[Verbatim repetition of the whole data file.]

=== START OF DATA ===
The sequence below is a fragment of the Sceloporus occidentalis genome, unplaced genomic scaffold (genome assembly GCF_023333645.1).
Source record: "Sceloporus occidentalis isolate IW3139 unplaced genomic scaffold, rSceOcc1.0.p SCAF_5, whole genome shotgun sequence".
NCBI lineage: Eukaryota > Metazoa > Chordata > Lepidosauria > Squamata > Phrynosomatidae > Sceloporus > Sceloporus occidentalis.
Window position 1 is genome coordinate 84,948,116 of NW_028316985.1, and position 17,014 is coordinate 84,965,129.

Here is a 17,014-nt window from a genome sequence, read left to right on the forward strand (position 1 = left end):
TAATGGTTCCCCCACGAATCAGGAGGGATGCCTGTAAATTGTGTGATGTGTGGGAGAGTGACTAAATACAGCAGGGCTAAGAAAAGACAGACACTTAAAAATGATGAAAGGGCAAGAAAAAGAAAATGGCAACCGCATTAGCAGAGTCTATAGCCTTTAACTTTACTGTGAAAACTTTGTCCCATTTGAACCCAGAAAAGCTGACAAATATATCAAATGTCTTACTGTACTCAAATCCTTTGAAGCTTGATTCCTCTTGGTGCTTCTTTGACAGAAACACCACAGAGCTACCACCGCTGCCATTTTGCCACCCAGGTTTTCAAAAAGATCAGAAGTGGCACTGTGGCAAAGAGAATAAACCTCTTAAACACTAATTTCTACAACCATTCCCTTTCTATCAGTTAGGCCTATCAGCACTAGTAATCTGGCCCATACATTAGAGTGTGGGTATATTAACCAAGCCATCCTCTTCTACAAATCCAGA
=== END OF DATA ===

The sequence below is a fragment of the Sceloporus occidentalis genome, unplaced genomic scaffold (genome assembly GCF_023333645.1).
Source record: "Sceloporus occidentalis isolate IW3139 unplaced genomic scaffold, rSceOcc1.0.p SCAF_5, whole genome shotgun sequence".
NCBI lineage: Eukaryota > Metazoa > Chordata > Lepidosauria > Squamata > Phrynosomatidae > Sceloporus > Sceloporus occidentalis.
Window position 1 is genome coordinate 84,948,116 of NW_028316985.1, and position 17,014 is coordinate 84,965,129.

Here is a 17,014-nt window from a genome sequence, read left to right on the forward strand (position 1 = left end):
TAATGGTTCCCCCACGAATCAGGAGGGATGCCTGTAAATTGTGTGATGTGTGGGAGAGTGACTAAATACAGCAGGGCTAAGAAAAGACAGACACTTAAAAATGATGAAAGGGCAAGAAAAAGAAAATGGCAACCGCATTAGCAGAGTCTATAGCCTTTAACTTTACTGTGAAAACTTTGTCCCATTTGAACCCAGAAAAGCTGACAAATATATCAAATGTCTTACTGTACTCAAATCCTTTGAAGCTTGATTCCTCTTGGTGCTTCTTTGACAGAAACACCACAGAGCTACCACCGCTGCCATTTTGCCACCCAGGTTTTCAAAAAGATCAGAAGTGGCACTGTGGCAAAGAGAATAAACCTCTTAAACACTAATTTCTACAACCATTCCCTTTCTATCAGTTAGGCCTATCAGCACTAGTAATCTGGCCCATACATTAGAGTGTGGGTATATTAACCAAGCCATCCTCTTCTACAAATCCAGA